Literature provides requisites to the implementation of effective hiring, retention and staff investment strategies covering two perspectives, which are organizational and employee perspectives. In terms of the organizational perspective, organizational culture emerged as the factor that the firm needs to focus on to support strategy formulation governing hiring, retention and staff investment. Katz and Khan (1996) define organizational culture as the shared ideas, norms, rules, values, processes and systems that unify a group of people. Organizational culture defines the working environment, work relations, and work completion processes (Cabrera & Bonache 1999). Literature point to the importance of building a strong organizational culture but the organizational culture should match the business context of the firm. With regard to the employee perspective, motivation and job satisfaction have been widely discussed as directly linked to hiring, retention and staff investment. Luthans (1998) define motivation as the process of meeting need deficiencies that affect the work behavior of employees. As such, Sonnenberg (1991) explained that motivating employees considers needs, drivers, and incentives. Meyer and Allen (1997) add that motivation is the psychological state of workers towards their jobs, co-workers, working environment, and the firm. Luthans (1998) explain job satisfaction as made up of the three dimensions, which are emotional reaction to the work situation, the extent of expectation matching, and attitudes as response to motivation activities by the firm. However, literature differs on the manner of ensuring motivated and satisfied employees to secure and retain excellent employees. Heneman (1992) explains that rewards comprise the most common motivation and satisfaction determinant of employees but reward systems do not necessarily ensure motivation. As such, other studies looked into other factors such as a good working environment (Schermerhorn 2001) or extrinsic (Wiley 1997) and intrinsic rewards (Quigley & Tymon 2006) linked to fair and uniform performance measures (De Waal 2007). Since many factors motivate and satisfy employees, the intrinsic and extrinsic or intangible and tangible, taken together, comprise the determinants of motivation and job satisfaction that affect hiring, retention and staff investment.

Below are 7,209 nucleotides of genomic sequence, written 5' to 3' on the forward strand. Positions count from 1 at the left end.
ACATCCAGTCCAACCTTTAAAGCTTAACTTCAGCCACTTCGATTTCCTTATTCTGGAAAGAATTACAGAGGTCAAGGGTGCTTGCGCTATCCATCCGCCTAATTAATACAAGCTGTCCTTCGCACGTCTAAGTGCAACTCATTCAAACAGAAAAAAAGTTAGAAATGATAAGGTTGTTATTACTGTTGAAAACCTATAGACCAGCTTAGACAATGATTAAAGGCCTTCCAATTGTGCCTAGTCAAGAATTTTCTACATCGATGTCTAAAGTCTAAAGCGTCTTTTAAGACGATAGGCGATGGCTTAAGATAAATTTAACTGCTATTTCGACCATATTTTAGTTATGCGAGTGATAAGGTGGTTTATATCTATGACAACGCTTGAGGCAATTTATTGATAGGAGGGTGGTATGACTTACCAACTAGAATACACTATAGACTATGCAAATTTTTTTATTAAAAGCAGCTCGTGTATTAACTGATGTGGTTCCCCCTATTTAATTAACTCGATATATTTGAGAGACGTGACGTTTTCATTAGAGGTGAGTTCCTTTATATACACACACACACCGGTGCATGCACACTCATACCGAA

Literature also provides specific strategies targeting hiring, retention and staff investment in separate studies. Sheehan (2000) provides that aptitude, attitude, motivation and personal chemistry are variables in hiring the right personnel. However, hiring the right personnel involves not only the requirements of the firm but also focusing on the development of a good firm reputation (Barrett, Neeson & Billington 2007) to attract qualified employees (Heneman & Berkeley 1999). Strategies for retaining employees are diverse such as good compensation and benefits programs (Hannay & Northam 2000), pensions and other work benefits (Taylor 2000), and mission statement that influence positive attitudes (Brown & Yoshioka 2003). Literature also provides the importance of investing in staff to prevent turnover (Huselid 1995) and reflecting the prioritization and valuation of personnel in the organizational culture (Pickett 2000).